Saturday, July 18, 2009

The towering risk of making this place like every other place

Bringing new things to an old place is a two-edged sword.

We have a paradoxical love for places that are different, yet we desperately work to make them like someplace else.

It was ever so.

(Image: 'Ohi'a rust on rose apple, Syzygium jambos. Credit: Forest and Kim Starr.)

Among the newest threats to the differentness of Hawai'i is the 'ohi'a rust , eucalyptus rust or guava rust, Puccinia psidii. The fungal disease, first noticed in an O'ahu plant nursery in 2005, hits many members of the myrtle family, which includes eucalyptus, guava, ohia, mountain apple, rose apples and many more. There are more than 200 species of myrtle in Hawai'i, some native, some introduced.

The host plants of this particular rust variety are fairly limited, but scientists fear its relatives could attack other myrtles.

One fear is that Hawai'i's rainforests could be destroyed if we import a form that targets the myrtle 'ohi'a, which is arguably the mother of the Hawaiian forest. With the rainforest goes the watershed.

Those concerned with Hawai'i's plant life are urging the state Department of Agriculture to quickly adopt a permanent rule banning the importing of myrtle family members, for fear they will bring in new and even more aggressive forms of the rust. (A temporary ban was allowed to expire last year.)

While some argue such a strict quarantine is uncalled for, noted Hawaiian botanist Lloyd Loope said that a stringent quarantine may be the only protection Hawai'i has.

“If we lose 'ohi'a, we lose our forest,” he said. For more, see the Hawai'i Ecosystems at Risk (HEAR) website on the rust.

Today, we import large amounts of plant material from Mainland nurseries. With the living plants come other living things, including plant diseases and various pests. Many other pests simply ride along in container shipments of other products--from household goods to supermarket vegetables.

Let's list a few:

The coqui frog, which now interrupts the once-peaceful nights in many Island communities.

The two-spotted leafhopper, a sucking insect with 400 or so host plant species, including ornamentals, native rare plants and food plants.

The erythrina gall wasp, which has destroyed much of the streetscape of wiliwili trees.

I've just read Ursula Meier's book, “Dr. William Hillebrand: His Life & Letters,” a fascinating, if poorly edited, Bishop Museum Press book about Hawai'i's first great Western botanist.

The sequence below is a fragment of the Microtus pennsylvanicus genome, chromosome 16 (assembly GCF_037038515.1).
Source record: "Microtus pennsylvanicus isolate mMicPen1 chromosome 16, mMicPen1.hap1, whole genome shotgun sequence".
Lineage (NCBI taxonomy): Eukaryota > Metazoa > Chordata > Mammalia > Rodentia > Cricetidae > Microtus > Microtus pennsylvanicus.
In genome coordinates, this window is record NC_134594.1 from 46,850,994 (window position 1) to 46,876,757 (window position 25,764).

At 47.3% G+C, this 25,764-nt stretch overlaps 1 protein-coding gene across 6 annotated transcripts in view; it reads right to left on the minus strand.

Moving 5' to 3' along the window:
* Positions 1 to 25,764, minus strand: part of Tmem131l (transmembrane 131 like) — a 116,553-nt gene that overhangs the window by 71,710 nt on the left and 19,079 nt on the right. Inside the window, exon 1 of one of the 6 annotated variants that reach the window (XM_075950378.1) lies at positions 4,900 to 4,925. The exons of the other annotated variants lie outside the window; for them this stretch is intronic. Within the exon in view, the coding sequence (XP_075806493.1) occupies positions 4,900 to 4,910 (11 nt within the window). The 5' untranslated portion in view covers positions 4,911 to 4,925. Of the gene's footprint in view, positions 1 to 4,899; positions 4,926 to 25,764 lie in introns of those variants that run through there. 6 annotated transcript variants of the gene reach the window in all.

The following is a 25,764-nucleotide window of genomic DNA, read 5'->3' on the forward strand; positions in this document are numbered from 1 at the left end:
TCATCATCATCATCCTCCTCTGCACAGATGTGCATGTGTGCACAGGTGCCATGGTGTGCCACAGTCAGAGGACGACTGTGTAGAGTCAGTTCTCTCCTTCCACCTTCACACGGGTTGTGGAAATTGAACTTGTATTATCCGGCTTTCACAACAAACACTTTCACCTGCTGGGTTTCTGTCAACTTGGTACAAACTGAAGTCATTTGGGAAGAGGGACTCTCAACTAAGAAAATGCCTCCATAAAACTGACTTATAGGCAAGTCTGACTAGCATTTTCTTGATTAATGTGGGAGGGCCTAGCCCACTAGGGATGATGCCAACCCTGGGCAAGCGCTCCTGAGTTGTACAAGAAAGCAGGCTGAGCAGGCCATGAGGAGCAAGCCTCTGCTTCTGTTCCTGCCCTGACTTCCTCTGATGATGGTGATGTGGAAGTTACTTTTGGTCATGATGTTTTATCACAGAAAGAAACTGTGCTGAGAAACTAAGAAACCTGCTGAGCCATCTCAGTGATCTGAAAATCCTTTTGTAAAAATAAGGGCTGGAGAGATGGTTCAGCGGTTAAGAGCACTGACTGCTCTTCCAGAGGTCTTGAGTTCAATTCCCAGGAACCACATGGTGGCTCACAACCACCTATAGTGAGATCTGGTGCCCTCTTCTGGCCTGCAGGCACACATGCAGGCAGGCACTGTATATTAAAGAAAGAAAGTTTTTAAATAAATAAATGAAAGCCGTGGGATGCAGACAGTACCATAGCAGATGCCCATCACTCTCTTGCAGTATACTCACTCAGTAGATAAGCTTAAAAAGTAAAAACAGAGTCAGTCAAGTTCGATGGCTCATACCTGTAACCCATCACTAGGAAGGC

Hillebrand, the physician to Hawaiian royalty in the mid to late 1800s, had two great avocations: One was collecting and documenting Hawai'i's amazing native flora; the other was bringing in new species.

He brought in poincianas and monkeypods, cinnamon and its cousin camphor, mandarin oranges and Java plums, plumerias and ironwoods. And lots more.

His goal, to shade the public areas, provide taste treats, and spruce up the bare dusty streets of Honolulu.

But Hillebrand was hardly the first plant importer. Other westerners, notably Don Francisco de Paula Marin, brought many species. Marin's grape orchard gave Vineyard Street in Honolulu its name.

And the first humans to inhabit these islands, the Polynesians, also brought more than two dozen species, among them the kukui, sugar cane, banana and taro.

But the worm comes with the apple. Being able to import species we like comes with the likelihood that we bring in species we hate. Centipedes, mosquitoes, ants, stinging wasps and all kinds unwelcome imports have also joined the Hawaiian biota.

So far, only one variety of the 'ohi'a rust is here. To put this in the calmest terms possible, it seems reasonable to take action to prevent the importing of varieties that will cause more severe problems.

© Jan TenBruggencate 2009

1 comment:

Hawaiian Opinion Administrator said...

Keeping Hawaii, Hawaii should be a goal of everyone who lives here.